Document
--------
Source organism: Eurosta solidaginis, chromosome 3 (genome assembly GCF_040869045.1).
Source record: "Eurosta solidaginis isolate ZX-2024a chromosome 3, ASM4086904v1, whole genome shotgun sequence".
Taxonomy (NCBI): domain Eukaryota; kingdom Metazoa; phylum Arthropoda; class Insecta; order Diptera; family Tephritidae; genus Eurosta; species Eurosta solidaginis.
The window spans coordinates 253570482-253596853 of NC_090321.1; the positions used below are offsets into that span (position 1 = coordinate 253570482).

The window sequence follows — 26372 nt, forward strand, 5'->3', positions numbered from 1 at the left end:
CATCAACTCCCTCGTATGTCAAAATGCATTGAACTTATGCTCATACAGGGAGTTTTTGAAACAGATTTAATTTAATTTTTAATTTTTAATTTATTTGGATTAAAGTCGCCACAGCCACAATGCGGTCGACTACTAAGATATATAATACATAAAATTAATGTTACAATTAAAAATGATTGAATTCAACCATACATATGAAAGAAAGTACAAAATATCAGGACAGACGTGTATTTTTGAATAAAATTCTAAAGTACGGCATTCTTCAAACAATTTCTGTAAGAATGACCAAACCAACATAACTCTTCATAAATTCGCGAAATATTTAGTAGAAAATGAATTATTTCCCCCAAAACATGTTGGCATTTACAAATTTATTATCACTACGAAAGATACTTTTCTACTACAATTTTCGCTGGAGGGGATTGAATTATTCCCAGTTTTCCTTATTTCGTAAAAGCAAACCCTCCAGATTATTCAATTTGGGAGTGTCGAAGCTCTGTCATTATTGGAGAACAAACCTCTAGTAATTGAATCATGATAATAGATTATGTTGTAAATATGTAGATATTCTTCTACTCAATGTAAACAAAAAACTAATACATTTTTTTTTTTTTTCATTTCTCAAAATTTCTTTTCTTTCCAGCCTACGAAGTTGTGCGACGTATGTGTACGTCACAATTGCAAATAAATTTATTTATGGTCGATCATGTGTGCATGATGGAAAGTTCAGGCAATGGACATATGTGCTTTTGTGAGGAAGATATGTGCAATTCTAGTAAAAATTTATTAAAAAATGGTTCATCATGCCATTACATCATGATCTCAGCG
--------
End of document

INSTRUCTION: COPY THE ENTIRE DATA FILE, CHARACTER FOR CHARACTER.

Source organism: Eurosta solidaginis, chromosome 3 (genome assembly GCF_040869045.1).
Source record: "Eurosta solidaginis isolate ZX-2024a chromosome 3, ASM4086904v1, whole genome shotgun sequence".
Taxonomy (NCBI): domain Eukaryota; kingdom Metazoa; phylum Arthropoda; class Insecta; order Diptera; family Tephritidae; genus Eurosta; species Eurosta solidaginis.
The window spans coordinates 253570482-253596853 of NC_090321.1; the positions used below are offsets into that span (position 1 = coordinate 253570482).

The window sequence follows — 26372 nt, forward strand, 5'->3', positions numbered from 1 at the left end:
CATCAACTCCCTCGTATGTCAAAATGCATTGAACTTATGCTCATACAGGGAGTTTTTGAAACAGATTTAATTTAATTTTTAATTTTTAATTTATTTGGATTAAAGTCGCCACAGCCACAATGCGGTCGACTACTAAGATATATAATACATAAAATTAATGTTACAATTAAAAATGATTGAATTCAACCATACATATGAAAGAAAGTACAAAATATCAGGACAGACGTGTATTTTTGAATAAAATTCTAAAGTACGGCATTCTTCAAACAATTTCTGTAAGAATGACCAAACCAACATAACTCTTCATAAATTCGCGAAATATTTAGTAGAAAATGAATTATTTCCCCCAAAACATGTTGGCATTTACAAATTTATTATCACTACGAAAGATACTTTTCTACTACAATTTTCGCTGGAGGGGATTGAATTATTCCCAGTTTTCCTTATTTCGTAAAAGCAAACCCTCCAGATTATTCAATTTGGGAGTGTCGAAGCTCTGTCATTATTGGAGAACAAACCTCTAGTAATTGAATCATGATAATAGATTATGTTGTAAATATGTAGATATTCTTCTACTCAATGTAAACAAAAAACTAATACATTTTTTTTTTTTTTCATTTCTCAAAATTTCTTTTCTTTCCAGCCTACGAAGTTGTGCGACGTATGTGTACGTCACAATTGCAAATAAATTTATTTATGGTCGATCATGTGTGCATGATGGAAAGTTCAGGCAATGGACATATGTGCTTTTGTGAGGAAGATATGTGCAATTCTAGTAAAAATTTATTAAAAAATGGTTCATCATGCCATTACATCATGATCTCAGCG